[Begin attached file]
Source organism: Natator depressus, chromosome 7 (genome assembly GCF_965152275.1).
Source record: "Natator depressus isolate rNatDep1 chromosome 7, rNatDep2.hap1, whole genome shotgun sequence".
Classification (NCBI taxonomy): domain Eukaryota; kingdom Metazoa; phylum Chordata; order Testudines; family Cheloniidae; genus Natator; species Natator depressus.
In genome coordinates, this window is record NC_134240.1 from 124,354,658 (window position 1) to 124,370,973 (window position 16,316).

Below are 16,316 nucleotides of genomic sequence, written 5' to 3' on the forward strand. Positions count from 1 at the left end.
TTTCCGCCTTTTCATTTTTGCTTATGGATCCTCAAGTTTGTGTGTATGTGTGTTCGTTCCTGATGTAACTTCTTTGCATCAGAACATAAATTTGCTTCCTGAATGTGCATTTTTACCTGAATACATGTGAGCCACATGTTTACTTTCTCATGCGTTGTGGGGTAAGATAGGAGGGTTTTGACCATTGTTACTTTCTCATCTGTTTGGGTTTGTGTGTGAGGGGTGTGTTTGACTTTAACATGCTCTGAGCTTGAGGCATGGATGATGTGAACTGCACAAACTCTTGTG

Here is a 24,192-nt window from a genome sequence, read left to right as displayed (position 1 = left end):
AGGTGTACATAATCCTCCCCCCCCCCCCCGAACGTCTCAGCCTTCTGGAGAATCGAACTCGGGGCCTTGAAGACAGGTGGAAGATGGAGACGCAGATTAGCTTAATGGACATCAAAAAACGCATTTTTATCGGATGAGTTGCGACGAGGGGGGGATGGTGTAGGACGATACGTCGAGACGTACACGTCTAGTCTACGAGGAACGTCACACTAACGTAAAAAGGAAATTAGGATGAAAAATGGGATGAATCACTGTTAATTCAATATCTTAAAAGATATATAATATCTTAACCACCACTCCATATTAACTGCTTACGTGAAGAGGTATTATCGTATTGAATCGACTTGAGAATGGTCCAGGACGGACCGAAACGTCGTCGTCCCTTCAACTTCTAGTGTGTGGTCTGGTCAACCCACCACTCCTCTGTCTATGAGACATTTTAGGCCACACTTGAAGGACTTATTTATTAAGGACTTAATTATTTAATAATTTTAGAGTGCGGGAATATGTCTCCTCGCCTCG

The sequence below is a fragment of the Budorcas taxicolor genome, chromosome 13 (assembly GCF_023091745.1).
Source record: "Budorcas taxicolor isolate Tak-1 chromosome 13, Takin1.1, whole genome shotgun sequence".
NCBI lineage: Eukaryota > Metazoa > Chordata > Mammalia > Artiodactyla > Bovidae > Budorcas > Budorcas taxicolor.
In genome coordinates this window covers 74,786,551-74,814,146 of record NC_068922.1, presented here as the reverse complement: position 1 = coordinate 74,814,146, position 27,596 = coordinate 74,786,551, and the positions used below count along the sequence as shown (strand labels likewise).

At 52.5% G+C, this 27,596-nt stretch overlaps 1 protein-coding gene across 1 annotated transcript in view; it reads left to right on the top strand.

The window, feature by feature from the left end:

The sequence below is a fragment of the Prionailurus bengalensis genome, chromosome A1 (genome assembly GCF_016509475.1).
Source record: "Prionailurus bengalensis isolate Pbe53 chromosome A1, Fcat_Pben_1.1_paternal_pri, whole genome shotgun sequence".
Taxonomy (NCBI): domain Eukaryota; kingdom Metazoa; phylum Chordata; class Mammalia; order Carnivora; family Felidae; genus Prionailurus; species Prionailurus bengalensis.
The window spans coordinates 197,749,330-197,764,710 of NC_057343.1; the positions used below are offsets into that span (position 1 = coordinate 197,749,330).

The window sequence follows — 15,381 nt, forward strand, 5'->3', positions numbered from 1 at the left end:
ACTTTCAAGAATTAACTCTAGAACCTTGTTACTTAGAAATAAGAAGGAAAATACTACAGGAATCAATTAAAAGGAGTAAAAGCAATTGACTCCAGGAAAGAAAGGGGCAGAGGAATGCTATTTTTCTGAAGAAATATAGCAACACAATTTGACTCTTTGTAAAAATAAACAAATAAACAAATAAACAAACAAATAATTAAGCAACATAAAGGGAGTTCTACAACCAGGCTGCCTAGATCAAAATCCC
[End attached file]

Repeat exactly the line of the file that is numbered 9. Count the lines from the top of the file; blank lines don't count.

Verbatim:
The sequence below is a fragment of the Budorcas taxicolor genome, chromosome 13 (assembly GCF_023091745.1).